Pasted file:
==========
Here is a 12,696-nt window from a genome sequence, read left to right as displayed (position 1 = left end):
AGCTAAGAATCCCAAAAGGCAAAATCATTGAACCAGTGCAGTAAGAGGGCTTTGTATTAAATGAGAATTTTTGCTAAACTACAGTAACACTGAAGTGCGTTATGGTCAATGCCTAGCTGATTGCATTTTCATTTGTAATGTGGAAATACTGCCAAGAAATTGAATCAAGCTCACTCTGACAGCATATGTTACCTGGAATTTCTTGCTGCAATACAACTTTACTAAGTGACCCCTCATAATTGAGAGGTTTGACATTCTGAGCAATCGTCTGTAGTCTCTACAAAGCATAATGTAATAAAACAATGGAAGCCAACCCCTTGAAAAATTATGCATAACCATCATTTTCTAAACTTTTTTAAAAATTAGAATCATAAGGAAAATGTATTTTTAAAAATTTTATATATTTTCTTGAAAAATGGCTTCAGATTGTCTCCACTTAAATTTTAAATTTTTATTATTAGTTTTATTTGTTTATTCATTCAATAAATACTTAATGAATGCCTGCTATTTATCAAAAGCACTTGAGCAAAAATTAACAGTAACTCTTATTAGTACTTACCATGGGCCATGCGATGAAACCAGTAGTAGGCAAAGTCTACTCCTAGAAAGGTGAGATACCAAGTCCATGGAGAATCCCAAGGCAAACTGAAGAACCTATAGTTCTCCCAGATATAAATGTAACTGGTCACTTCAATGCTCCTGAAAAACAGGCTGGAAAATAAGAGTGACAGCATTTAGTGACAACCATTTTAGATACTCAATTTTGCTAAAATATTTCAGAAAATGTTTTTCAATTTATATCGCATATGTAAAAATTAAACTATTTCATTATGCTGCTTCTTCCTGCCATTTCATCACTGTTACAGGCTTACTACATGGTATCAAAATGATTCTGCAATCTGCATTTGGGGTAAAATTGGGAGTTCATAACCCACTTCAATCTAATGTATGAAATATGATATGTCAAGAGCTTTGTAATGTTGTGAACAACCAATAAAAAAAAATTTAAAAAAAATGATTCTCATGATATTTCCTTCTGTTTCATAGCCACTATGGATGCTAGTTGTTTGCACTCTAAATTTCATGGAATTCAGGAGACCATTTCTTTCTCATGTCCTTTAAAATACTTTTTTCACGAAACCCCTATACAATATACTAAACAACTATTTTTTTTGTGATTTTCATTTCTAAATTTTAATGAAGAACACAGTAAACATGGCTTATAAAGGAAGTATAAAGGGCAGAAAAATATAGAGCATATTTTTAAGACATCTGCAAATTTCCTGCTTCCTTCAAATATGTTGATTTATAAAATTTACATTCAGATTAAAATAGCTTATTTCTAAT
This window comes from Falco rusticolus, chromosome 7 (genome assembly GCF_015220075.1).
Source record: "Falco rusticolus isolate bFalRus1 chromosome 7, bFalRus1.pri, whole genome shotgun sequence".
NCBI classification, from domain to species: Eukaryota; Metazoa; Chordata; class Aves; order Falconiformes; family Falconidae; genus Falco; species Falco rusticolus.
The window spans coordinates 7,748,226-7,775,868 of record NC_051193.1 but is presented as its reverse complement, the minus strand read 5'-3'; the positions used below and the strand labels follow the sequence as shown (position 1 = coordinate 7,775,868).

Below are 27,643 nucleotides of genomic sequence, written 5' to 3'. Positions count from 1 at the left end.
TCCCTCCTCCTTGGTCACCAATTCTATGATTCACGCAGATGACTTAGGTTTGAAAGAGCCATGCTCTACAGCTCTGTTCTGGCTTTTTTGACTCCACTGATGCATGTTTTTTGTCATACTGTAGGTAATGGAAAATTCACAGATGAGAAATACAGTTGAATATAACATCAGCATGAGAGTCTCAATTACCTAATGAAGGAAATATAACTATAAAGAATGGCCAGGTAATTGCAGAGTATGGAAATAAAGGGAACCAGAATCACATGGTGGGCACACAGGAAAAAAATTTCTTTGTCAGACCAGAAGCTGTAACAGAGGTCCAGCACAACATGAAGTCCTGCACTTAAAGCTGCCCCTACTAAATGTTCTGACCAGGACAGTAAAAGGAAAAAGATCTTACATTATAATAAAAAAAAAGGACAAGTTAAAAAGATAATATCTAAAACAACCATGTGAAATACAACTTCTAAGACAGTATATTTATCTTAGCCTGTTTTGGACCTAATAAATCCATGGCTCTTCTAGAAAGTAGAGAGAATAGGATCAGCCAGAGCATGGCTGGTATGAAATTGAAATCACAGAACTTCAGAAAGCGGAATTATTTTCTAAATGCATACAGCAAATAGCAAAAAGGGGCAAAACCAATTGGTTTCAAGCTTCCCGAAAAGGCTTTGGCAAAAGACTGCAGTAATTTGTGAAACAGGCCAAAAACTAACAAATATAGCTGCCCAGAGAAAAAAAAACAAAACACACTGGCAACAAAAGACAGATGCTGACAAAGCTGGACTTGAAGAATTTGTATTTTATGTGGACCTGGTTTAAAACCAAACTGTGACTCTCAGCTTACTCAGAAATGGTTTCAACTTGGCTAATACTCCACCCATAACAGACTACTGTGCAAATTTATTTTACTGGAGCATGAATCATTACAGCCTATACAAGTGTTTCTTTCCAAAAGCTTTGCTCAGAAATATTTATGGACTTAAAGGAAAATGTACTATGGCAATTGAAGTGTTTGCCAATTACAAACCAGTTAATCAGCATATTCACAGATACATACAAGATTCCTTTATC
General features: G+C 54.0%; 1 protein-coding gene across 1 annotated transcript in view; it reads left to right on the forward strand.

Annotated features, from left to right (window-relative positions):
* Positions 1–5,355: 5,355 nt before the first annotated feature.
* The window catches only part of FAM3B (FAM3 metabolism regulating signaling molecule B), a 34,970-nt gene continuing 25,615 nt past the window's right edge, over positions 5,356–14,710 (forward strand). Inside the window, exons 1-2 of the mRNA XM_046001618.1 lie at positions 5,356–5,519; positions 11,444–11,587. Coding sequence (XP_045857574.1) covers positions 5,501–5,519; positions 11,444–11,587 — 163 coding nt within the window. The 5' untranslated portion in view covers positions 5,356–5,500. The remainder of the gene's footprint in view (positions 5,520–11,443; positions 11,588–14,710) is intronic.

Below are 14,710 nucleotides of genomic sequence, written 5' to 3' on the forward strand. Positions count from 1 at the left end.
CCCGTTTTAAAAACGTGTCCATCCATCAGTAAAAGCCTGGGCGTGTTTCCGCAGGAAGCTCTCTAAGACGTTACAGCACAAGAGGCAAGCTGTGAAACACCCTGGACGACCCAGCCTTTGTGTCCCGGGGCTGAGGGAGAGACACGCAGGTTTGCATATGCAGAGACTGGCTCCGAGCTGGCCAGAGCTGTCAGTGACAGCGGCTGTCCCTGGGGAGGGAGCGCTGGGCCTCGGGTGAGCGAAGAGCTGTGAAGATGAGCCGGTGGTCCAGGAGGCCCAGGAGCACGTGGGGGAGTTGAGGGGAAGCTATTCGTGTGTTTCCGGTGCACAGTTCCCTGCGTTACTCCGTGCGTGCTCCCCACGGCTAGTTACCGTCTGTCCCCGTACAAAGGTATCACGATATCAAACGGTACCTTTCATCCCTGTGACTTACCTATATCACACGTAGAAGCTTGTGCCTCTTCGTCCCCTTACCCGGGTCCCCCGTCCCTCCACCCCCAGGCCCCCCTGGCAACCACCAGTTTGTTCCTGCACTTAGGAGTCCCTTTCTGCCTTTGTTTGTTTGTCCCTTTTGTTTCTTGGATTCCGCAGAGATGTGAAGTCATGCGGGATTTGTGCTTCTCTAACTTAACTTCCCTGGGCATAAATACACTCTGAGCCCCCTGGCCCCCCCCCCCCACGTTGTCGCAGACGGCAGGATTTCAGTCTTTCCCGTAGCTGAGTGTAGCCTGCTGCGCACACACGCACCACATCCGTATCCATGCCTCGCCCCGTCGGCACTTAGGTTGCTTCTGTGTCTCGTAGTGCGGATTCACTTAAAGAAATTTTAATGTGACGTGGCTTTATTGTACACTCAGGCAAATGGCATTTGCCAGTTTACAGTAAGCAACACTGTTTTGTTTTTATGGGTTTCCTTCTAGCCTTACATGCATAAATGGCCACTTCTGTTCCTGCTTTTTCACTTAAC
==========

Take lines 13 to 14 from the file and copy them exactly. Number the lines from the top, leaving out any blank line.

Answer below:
Below are 14,710 nucleotides of genomic sequence, written 5' to 3' on the forward strand. Positions count from 1 at the left end.
CCCGTTTTAAAAACGTGTCCATCCATCAGTAAAAGCCTGGGCGTGTTTCCGCAGGAAGCTCTCTAAGACGTTACAGCACAAGAGGCAAGCTGTGAAACACCCTGGACGACCCAGCCTTTGTGTCCCGGGGCTGAGGGAGAGACACGCAGGTTTGCATATGCAGAGACTGGCTCCGAGCTGGCCAGAGCTGTCAGTGACAGCGGCTGTCCCTGGGGAGGGAGCGCTGGGCCTCGGGTGAGCGAAGAGCTGTGAAGATGAGCCGGTGGTCCAGGAGGCCCAGGAGCACGTGGGGGAGTTGAGGGGAAGCTATTCGTGTGTTTCCGGTGCACAGTTCCCTGCGTTACTCCGTGCGTGCTCCCCACGGCTAGTTACCGTCTGTCCCCGTACAAAGGTATCACGATATCAAACGGTACCTTTCATCCCTGTGACTTACCTATATCACACGTAGAAGCTTGTGCCTCTTCGTCCCCTTACCCGGGTCCCCCGTCCCTCCACCCCCAGGCCCCCCTGGCAACCACCAGTTTGTTCCTGCACTTAGGAGTCCCTTTCTGCCTTTGTTTGTTTGTCCCTTTTGTTTCTTGGATTCCGCAGAGATGTGAAGTCATGCGGGATTTGTGCTTCTCTAACTTAACTTCCCTGGGCATAAATACACTCTGAGCCCCCTGGCCCCCCCCCCCCACGTTGTCGCAGACGGCAGGATTTCAGTCTTTCCCGTAGCTGAGTGTAGCCTGCTGCGCACACACGCACCACATCCGTATCCATGCCTCGCCCCGTCGGCACTTAGGTTGCTTCTGTGTCTCGTAGTGCGGATTCACTTAAAGAAATTTTAATGTGACGTGGCTTTATTGTACACTCAGGCAAATGGCATTTGCCAGTTTACAGTAAGCAACACTGTTTTGTTTTTATGGGTTTCCTTCTAGCCTTACATGCATAAATGGCCACTTCTGTTCCTGCTTTTTCACTTAAC